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Welcome to austinagrodolce … My family and I garden with more intention and enthusiasm than allocated budget or overall design plan. It shows. Wildlife populations don't seem to notice our lack of cohesive design, they just like the native plants here. It seems by growing local we've thrown out a welcome mat. Occasionally, we're surprised at who (and what) shows up.



Wednesday, May 22, 2013

Perspective

Recently the forecast for our area advised that conditions were ripe for violent thunderstorms, including the usual bad weather hat trick, damaging winds, dangerous hail and possibly, tornadoes.

Here in Central Texas we are used to our neighbors to the North getting pounded by bad weather.  More typically our area's major concerns surround rain - either way too much or way too little.  This forecast implied we might be in for a taste of what it means to live in the tip end of Tornado Alley for real.  That got my attention.

All of this followed a day when I'd read a short article speculating why there were so few violent storm systems being generated in tornado alley for this year. It was only a few days later that the season kicked into gear, with tornadic activity in Granbury, Texas shortly followed by the massive twister that flattened much of Moore, Oklahoma.

I decided to take the warnings seriously and went out into our planting beds with an eye towards relocating items that might be damaged by large hail, and/or putting away items that could, in high wind situations, become damaging projectile missiles.
The bottle tree was my first concern and as I denuded it of empties I realized several pieces were in jeopardy of being broken or launched.
 A strawberry planter needed to come in under cover, and all our lightweight plastic watering jugs usually stored atop the rain barrels needed to be safely corralled.

As I walked around I realized with a sinking sensation everything was at risk.  Three Meyer lemon trees were heavy with fruit.
 A tomato plant which has so far not produced any fruit was yet still blooming and MIGHT make tomatoes if I could remember to water and feed it sufficiently.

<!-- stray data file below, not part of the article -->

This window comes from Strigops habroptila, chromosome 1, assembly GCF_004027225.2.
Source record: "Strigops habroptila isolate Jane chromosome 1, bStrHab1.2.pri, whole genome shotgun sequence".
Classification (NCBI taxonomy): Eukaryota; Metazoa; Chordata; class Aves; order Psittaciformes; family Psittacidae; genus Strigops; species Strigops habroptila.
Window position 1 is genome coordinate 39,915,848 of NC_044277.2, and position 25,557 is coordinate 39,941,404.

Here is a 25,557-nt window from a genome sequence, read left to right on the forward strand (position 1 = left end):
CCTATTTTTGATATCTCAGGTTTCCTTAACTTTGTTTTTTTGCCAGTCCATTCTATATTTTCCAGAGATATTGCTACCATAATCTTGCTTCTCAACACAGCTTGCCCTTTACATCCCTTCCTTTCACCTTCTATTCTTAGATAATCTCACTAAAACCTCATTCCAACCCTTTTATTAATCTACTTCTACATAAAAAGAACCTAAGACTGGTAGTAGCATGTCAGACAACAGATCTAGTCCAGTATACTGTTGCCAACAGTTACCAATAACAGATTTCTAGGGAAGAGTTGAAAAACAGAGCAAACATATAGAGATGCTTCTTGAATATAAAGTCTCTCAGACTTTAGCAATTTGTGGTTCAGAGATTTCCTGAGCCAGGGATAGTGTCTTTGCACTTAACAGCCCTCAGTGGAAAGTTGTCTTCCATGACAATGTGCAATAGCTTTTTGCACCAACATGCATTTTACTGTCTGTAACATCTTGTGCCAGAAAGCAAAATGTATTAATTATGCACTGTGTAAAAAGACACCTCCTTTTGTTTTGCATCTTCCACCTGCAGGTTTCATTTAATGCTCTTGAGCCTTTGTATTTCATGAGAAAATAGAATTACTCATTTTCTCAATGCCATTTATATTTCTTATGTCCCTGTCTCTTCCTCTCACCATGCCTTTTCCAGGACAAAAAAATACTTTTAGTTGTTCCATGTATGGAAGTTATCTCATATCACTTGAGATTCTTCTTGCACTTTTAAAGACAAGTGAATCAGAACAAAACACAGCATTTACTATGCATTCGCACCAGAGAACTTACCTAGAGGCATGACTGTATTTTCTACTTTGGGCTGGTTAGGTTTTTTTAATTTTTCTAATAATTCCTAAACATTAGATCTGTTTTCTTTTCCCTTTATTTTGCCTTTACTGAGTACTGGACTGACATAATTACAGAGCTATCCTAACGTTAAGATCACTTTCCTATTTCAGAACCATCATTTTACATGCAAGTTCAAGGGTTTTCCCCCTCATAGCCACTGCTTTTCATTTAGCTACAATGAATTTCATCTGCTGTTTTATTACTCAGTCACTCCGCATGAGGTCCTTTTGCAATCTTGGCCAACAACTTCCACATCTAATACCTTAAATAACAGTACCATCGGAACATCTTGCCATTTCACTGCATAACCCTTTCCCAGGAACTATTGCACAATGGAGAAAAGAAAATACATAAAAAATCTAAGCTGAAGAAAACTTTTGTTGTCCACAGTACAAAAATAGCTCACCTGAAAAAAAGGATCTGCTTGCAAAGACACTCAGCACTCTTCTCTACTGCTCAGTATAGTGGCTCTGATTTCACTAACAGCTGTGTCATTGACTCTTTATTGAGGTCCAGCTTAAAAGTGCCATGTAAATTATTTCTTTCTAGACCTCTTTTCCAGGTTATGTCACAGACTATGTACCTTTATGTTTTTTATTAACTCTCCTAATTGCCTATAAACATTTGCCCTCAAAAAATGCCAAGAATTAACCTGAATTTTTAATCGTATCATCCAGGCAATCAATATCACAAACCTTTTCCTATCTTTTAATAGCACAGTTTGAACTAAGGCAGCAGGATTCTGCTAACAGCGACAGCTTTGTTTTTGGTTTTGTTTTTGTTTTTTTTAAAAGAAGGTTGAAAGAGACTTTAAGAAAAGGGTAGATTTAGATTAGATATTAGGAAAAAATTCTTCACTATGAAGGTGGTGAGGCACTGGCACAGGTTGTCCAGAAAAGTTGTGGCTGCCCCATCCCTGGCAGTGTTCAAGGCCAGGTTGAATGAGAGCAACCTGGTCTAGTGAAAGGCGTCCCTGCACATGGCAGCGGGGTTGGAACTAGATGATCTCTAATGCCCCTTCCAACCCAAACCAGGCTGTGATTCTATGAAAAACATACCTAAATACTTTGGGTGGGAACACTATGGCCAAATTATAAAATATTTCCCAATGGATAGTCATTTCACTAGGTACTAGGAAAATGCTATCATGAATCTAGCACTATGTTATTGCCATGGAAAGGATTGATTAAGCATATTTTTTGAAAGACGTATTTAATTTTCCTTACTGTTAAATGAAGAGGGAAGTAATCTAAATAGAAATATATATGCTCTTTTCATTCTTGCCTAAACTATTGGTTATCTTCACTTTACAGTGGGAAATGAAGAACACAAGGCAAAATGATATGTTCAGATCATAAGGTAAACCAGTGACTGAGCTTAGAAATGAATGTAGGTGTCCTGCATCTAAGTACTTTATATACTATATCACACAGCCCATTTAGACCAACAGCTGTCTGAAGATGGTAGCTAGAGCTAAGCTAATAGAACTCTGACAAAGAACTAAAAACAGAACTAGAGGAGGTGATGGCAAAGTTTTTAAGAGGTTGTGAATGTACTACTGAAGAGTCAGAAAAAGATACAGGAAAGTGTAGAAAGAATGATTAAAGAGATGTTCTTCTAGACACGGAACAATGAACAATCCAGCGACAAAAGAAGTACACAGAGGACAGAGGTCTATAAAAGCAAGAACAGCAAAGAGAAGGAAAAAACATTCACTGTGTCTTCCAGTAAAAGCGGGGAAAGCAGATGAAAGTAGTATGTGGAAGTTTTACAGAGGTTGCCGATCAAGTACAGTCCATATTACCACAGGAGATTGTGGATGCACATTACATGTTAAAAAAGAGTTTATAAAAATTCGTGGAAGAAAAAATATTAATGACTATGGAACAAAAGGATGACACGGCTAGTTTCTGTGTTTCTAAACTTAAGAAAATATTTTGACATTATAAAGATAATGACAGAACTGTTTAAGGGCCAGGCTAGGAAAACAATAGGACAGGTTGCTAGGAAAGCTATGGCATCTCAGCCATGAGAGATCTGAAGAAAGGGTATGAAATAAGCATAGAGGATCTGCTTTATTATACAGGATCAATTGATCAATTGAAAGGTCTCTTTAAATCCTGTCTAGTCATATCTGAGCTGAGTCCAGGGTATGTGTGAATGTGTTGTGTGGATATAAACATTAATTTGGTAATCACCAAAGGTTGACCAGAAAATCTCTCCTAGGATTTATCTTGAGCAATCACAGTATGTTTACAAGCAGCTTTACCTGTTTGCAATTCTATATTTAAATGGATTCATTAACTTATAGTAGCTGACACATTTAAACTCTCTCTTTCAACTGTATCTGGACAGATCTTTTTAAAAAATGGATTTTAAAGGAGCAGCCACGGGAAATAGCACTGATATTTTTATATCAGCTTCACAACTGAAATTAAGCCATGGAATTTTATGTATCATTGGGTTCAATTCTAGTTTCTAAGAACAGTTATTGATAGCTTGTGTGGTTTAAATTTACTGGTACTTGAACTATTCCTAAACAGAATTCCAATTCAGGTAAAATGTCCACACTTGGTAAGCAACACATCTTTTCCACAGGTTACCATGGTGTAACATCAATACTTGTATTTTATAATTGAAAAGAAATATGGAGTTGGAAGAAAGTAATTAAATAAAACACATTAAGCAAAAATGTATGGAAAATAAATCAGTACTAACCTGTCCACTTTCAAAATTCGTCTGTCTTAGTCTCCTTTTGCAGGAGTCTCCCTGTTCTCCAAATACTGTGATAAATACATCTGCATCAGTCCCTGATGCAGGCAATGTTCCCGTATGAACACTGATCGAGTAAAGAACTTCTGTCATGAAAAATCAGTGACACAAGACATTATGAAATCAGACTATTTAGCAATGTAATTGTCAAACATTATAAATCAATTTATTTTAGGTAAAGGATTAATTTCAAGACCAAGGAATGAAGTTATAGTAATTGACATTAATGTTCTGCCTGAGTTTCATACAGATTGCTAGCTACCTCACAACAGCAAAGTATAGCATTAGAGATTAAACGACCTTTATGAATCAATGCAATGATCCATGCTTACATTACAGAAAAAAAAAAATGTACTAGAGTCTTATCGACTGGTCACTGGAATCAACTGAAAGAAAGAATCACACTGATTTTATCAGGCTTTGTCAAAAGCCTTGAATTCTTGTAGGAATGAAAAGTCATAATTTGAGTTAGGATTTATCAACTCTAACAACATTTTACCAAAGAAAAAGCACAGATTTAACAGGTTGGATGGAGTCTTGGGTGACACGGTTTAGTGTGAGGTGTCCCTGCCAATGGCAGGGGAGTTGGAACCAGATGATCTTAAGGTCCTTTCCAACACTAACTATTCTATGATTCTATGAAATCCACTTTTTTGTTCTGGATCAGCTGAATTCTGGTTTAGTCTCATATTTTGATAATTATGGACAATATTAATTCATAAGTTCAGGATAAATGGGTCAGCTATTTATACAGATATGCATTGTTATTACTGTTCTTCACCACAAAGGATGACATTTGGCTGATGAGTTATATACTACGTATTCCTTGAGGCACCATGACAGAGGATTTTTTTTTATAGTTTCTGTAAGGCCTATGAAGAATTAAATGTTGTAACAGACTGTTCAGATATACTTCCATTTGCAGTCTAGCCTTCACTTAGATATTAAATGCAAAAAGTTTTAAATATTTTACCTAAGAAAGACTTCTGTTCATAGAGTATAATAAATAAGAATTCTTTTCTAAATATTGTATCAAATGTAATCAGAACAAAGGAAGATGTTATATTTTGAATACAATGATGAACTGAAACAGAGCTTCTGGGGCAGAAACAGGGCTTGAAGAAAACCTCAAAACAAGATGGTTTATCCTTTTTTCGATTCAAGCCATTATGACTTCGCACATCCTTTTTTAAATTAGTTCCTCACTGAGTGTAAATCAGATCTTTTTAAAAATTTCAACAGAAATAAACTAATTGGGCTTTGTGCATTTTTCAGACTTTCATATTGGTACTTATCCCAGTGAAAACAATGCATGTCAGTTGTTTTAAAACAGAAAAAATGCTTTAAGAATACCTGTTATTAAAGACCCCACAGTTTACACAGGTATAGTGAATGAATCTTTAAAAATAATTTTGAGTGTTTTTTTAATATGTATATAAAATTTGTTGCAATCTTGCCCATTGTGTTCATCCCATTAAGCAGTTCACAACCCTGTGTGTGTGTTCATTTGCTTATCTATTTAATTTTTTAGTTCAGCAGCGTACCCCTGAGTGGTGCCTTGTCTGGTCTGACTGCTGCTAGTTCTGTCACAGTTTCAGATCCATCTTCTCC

There were flowers everywhere and I wondered where the small feral cat we've been feeding would shelter if the projected severe weather developed in our area.
Most of the time I eye our garden spaces with the view of work yet to be done.  I scan quickly across blooms or fruit to focus on pests or weeds or watering.

On this particular morning I decided it was time to slow down and take a closer look at all the beauty and bounty and rightness that was essentially sheltering in place right under my nose.
As it turned out we did not get high winds, large hail, or a single drop of rain.  The storms all went well to the north of us, as is usual.  I'm working to hold on to my gratitude and the feeling of being surrounded by precious and fragile life in all its beauty. Weeds and pests and undone chores inclusive.



2 comments:

Lancashire rose said...

But I bet you got rain yesterday and today and lots of it. There was a spell of hail yesterday so I rushed out to pull in all my cactus. Some are already damaged from last time.

TexasDeb said...

You won that bet Ms. Jenny - and then some. Around four inches when all was said and done - and all that without damaging wind or hail either one, so we have lots to be grateful for.

Fingers crossed your cacti weren't too badly damaged - your photos of their blooms show them to be simply gorgeous. Thanks for dropping in!